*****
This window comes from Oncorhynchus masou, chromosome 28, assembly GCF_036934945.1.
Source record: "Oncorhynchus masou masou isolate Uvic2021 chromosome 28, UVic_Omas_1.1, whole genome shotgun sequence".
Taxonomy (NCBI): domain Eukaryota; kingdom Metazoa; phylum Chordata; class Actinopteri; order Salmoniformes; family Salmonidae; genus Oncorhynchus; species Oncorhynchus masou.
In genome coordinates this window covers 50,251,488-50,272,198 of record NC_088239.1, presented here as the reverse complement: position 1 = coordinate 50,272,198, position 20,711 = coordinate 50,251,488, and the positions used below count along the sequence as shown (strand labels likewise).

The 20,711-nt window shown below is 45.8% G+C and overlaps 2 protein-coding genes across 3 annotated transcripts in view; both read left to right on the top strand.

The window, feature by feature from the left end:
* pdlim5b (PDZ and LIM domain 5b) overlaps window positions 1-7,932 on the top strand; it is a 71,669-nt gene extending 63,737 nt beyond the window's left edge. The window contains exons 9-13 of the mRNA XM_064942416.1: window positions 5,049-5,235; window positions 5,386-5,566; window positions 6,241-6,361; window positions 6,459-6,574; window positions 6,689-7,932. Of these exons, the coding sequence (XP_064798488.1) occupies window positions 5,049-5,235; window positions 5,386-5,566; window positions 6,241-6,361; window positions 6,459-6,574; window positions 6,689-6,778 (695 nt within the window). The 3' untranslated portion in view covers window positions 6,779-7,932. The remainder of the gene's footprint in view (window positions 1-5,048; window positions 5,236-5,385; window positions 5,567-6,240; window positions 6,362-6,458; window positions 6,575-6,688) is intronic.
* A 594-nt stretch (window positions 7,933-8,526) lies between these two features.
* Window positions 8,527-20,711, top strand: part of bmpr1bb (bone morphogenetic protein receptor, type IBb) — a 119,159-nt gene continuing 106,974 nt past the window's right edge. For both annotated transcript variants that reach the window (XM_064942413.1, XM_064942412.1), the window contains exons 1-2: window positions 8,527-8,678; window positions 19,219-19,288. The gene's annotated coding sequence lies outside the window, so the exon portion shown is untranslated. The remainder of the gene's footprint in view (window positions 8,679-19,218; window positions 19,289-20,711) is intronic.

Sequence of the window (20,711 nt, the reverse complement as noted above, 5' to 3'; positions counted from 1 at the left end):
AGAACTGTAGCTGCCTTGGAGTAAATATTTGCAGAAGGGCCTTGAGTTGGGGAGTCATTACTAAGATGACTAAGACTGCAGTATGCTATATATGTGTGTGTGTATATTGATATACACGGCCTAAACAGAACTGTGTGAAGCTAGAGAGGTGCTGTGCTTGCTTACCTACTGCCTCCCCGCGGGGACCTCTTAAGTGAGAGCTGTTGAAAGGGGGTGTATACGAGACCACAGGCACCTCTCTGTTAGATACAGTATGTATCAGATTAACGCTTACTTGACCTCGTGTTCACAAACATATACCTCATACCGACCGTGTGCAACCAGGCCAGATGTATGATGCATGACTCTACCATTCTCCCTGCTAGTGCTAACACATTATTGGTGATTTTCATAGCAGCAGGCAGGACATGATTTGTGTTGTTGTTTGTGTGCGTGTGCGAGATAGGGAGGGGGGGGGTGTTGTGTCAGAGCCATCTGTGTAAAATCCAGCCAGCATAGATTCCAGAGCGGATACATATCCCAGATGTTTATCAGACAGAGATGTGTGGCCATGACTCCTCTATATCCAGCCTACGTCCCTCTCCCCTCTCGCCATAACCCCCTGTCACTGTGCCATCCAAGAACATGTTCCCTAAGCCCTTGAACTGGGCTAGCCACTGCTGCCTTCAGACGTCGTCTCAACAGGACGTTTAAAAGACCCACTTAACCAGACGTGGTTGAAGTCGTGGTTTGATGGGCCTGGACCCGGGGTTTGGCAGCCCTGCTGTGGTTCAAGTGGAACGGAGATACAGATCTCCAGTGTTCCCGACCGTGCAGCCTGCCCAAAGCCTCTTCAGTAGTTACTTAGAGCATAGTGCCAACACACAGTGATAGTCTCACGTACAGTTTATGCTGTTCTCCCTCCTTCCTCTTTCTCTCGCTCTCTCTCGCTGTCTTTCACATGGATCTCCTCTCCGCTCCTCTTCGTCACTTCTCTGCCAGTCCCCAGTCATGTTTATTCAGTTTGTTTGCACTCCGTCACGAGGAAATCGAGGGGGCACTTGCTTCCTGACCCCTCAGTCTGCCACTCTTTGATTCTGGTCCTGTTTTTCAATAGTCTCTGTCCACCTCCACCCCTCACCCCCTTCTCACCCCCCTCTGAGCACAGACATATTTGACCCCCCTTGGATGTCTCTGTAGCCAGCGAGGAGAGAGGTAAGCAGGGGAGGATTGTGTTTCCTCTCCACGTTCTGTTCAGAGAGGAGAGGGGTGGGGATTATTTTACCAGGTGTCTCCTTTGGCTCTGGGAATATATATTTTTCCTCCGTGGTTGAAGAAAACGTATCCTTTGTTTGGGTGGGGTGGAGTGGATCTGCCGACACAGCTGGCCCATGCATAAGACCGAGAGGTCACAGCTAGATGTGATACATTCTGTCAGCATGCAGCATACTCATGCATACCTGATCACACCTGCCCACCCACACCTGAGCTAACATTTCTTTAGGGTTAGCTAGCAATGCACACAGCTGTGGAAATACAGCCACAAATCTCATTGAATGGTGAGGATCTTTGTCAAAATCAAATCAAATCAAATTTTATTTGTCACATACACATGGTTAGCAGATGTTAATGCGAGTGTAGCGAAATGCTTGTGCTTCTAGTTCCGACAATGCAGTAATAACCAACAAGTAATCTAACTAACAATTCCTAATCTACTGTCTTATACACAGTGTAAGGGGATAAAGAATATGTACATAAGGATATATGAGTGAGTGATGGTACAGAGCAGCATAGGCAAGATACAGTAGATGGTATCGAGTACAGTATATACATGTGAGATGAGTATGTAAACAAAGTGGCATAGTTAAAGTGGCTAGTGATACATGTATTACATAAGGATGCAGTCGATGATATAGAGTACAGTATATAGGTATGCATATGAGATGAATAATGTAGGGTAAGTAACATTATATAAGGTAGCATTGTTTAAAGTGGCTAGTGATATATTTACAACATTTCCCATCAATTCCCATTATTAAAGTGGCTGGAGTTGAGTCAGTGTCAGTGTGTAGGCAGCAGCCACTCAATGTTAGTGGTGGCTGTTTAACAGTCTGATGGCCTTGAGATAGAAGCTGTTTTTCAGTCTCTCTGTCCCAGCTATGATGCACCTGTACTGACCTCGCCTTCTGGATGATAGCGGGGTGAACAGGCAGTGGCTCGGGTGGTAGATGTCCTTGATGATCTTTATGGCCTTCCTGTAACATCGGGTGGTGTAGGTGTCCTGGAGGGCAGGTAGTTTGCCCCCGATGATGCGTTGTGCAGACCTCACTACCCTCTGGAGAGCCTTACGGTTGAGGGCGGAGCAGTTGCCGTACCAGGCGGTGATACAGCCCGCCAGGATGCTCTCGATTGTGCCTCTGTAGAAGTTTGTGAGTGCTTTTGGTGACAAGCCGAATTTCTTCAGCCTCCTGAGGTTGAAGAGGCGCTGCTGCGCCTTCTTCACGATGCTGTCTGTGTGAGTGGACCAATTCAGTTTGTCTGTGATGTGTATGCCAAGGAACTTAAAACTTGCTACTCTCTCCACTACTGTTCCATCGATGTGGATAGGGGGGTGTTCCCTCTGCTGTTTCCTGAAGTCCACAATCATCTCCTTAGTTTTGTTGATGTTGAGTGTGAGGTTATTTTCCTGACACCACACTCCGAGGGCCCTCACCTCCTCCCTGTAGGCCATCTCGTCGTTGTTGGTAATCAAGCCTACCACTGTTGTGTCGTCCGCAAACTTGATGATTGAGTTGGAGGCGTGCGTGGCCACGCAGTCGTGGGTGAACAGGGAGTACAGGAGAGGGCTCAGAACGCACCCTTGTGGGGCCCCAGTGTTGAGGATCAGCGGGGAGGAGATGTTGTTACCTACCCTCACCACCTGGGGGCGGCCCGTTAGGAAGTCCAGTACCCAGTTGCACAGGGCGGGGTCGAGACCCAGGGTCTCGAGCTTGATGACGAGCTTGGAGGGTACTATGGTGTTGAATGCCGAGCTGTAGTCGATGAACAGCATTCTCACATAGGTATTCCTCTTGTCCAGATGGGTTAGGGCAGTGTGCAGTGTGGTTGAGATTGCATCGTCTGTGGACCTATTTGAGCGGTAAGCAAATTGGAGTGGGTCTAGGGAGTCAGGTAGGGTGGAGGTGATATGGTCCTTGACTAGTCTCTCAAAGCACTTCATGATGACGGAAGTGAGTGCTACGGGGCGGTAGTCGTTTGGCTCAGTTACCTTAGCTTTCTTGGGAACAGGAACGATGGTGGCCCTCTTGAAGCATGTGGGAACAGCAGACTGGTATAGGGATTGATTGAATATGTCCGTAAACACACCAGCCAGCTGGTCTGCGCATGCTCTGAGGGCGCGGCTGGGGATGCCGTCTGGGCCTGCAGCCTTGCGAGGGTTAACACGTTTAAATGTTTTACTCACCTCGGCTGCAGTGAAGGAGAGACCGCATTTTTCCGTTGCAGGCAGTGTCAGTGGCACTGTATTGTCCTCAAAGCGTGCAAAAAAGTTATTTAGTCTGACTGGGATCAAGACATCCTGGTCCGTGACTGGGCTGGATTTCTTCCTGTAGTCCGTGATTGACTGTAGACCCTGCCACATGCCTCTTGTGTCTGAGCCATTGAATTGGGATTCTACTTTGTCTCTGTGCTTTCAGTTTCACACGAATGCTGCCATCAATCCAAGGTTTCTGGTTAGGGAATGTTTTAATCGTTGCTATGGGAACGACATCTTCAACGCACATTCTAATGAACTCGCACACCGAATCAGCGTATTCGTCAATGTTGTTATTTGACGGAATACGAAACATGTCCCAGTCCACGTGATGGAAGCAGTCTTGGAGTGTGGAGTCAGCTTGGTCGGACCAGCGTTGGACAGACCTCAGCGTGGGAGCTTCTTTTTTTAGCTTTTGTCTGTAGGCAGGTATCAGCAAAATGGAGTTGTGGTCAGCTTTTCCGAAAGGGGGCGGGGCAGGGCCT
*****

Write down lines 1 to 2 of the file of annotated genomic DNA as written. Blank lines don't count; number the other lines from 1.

This window comes from Oncorhynchus masou, chromosome 28, assembly GCF_036934945.1.
Source record: "Oncorhynchus masou masou isolate Uvic2021 chromosome 28, UVic_Omas_1.1, whole genome shotgun sequence".